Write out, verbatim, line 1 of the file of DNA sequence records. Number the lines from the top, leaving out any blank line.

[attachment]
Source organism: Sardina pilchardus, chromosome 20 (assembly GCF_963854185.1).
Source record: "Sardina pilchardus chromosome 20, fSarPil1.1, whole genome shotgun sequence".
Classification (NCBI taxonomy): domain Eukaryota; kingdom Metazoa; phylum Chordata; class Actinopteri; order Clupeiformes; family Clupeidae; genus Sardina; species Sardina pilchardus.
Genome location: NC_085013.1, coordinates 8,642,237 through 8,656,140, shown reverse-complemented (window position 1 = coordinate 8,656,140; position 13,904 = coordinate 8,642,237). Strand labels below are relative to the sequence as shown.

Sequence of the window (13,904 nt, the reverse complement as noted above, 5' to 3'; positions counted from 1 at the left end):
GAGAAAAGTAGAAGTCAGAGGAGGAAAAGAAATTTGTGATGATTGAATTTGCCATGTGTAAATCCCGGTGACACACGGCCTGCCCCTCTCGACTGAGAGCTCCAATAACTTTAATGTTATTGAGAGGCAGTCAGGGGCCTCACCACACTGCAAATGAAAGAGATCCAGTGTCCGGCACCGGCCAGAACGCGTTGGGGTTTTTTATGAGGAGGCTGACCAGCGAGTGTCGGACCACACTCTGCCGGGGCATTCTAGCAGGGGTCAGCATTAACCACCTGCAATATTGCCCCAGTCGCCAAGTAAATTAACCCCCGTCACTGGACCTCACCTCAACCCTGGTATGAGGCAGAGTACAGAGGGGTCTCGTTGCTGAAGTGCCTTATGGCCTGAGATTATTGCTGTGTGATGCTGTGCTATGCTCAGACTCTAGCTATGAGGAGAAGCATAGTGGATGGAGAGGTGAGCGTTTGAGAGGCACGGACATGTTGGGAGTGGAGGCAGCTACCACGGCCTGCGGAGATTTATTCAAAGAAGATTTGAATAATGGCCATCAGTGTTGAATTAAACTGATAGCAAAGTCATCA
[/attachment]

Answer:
Source organism: Sardina pilchardus, chromosome 20 (assembly GCF_963854185.1).